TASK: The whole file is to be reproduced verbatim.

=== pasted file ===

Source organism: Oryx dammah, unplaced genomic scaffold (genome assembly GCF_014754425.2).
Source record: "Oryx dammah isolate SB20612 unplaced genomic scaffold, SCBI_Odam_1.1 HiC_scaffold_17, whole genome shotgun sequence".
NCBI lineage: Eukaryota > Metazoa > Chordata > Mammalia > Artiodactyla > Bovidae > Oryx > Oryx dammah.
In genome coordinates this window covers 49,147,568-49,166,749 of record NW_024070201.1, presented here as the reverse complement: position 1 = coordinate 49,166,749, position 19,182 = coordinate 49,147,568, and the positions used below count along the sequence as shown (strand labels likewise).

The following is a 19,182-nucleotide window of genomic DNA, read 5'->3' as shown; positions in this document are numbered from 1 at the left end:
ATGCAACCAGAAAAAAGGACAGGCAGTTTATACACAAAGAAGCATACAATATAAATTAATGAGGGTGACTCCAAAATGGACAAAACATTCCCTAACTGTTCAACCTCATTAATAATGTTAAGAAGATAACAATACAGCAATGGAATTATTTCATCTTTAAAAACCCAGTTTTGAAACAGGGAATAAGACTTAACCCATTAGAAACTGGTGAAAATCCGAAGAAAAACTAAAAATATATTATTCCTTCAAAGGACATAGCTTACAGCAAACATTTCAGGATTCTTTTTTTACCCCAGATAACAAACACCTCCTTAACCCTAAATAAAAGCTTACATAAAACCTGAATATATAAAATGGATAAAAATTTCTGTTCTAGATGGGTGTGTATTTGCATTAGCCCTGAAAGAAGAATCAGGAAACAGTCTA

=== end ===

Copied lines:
Source organism: Oryx dammah, unplaced genomic scaffold (genome assembly GCF_014754425.2).
Source record: "Oryx dammah isolate SB20612 unplaced genomic scaffold, SCBI_Odam_1.1 HiC_scaffold_17, whole genome shotgun sequence".
NCBI lineage: Eukaryota > Metazoa > Chordata > Mammalia > Artiodactyla > Bovidae > Oryx > Oryx dammah.
In genome coordinates this window covers 49,147,568-49,166,749 of record NW_024070201.1, presented here as the reverse complement: position 1 = coordinate 49,166,749, position 19,182 = coordinate 49,147,568, and the positions used below count along the sequence as shown (strand labels likewise).

The following is a 19,182-nucleotide window of genomic DNA, read 5'->3' as shown; positions in this document are numbered from 1 at the left end:
ATGCAACCAGAAAAAAGGACAGGCAGTTTATACACAAAGAAGCATACAATATAAATTAATGAGGGTGACTCCAAAATGGACAAAACATTCCCTAACTGTTCAACCTCATTAATAATGTTAAGAAGATAACAATACAGCAATGGAATTATTTCATCTTTAAAAACCCAGTTTTGAAACAGGGAATAAGACTTAACCCATTAGAAACTGGTGAAAATCCGAAGAAAAACTAAAAATATATTATTCCTTCAAAGGACATAGCTTACAGCAAACATTTCAGGATTCTTTTTTTACCCCAGATAACAAACACCTCCTTAACCCTAAATAAAAGCTTACATAAAACCTGAATATATAAAATGGATAAAAATTTCTGTTCTAGATGGGTGTGTATTTGCATTAGCCCTGAAAGAAGAATCAGGAAACAGTCTA